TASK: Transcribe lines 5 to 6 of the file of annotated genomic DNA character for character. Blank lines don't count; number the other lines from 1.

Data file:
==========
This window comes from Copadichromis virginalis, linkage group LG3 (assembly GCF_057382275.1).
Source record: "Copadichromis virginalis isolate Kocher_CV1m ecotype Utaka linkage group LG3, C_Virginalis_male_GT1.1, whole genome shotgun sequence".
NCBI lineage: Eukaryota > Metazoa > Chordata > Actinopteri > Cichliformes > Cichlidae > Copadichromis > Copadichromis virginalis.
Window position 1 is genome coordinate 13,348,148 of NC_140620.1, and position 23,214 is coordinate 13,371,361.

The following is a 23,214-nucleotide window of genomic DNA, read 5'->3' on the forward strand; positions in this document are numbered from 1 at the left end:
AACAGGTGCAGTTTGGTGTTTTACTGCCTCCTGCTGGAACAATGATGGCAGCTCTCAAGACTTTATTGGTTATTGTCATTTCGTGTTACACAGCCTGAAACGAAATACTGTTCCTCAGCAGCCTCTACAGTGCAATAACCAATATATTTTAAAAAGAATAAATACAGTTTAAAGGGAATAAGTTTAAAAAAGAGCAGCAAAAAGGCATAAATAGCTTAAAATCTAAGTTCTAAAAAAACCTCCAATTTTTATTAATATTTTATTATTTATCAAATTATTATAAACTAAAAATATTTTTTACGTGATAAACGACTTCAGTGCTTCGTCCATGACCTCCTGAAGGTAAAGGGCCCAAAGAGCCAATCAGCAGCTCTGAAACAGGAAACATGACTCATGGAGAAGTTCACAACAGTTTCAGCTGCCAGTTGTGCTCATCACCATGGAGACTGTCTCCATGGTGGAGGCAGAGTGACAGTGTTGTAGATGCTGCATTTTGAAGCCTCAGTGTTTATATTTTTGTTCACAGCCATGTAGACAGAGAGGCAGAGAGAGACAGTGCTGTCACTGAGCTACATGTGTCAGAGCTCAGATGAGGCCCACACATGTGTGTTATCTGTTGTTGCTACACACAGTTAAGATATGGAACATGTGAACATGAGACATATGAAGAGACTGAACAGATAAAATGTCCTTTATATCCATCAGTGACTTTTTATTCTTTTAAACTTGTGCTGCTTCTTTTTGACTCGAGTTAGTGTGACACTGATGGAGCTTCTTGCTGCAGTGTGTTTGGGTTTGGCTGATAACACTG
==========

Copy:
The following is a 23,214-nucleotide window of genomic DNA, read 5'->3' on the forward strand; positions in this document are numbered from 1 at the left end:
AACAGGTGCAGTTTGGTGTTTTACTGCCTCCTGCTGGAACAATGATGGCAGCTCTCAAGACTTTATTGGTTATTGTCATTTCGTGTTACACAGCCTGAAACGAAATACTGTTCCTCAGCAGCCTCTACAGTGCAATAACCAATATATTTTAAAAAGAATAAATACAGTTTAAAGGGAATAAGTTTAAAAAAGAGCAGCAAAAAGGCATAAATAGCTTAAAATCTAAGTTCTAAAAAAACCTCCAATTTTTATTAATATTTTATTATTTATCAAATTATTATAAACTAAAAATATTTTTTACGTGATAAACGACTTCAGTGCTTCGTCCATGACCTCCTGAAGGTAAAGGGCCCAAAGAGCCAATCAGCAGCTCTGAAACAGGAAACATGACTCATGGAGAAGTTCACAACAGTTTCAGCTGCCAGTTGTGCTCATCACCATGGAGACTGTCTCCATGGTGGAGGCAGAGTGACAGTGTTGTAGATGCTGCATTTTGAAGCCTCAGTGTTTATATTTTTGTTCACAGCCATGTAGACAGAGAGGCAGAGAGAGACAGTGCTGTCACTGAGCTACATGTGTCAGAGCTCAGATGAGGCCCACACATGTGTGTTATCTGTTGTTGCTACACACAGTTAAGATATGGAACATGTGAACATGAGACATATGAAGAGACTGAACAGATAAAATGTCCTTTATATCCATCAGTGACTTTTTATTCTTTTAAACTTGTGCTGCTTCTTTTTGACTCGAGTTAGTGTGACACTGATGGAGCTTCTTGCTGCAGTGTGTTTGGGTTTGGCTGATAACACTG